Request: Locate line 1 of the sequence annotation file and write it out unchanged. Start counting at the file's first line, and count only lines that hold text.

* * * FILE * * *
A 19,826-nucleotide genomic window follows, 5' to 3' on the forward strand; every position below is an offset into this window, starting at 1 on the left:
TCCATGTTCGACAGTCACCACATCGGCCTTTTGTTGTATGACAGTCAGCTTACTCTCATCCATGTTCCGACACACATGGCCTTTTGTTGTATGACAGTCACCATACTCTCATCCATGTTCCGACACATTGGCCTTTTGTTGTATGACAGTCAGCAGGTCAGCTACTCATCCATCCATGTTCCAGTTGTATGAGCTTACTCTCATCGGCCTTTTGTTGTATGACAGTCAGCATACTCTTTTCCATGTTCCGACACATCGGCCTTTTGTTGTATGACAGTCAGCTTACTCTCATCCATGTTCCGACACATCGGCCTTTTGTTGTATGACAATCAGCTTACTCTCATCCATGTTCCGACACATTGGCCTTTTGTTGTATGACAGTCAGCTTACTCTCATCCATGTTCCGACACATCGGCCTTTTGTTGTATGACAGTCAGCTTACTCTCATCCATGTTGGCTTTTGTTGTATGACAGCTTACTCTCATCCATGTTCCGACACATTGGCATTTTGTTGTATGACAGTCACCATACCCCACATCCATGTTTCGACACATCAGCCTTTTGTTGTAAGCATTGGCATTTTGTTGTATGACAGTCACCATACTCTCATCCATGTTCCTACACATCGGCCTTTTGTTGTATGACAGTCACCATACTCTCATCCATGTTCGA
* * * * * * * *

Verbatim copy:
A 19,826-nucleotide genomic window follows, 5' to 3' on the forward strand; every position below is an offset into this window, starting at 1 on the left: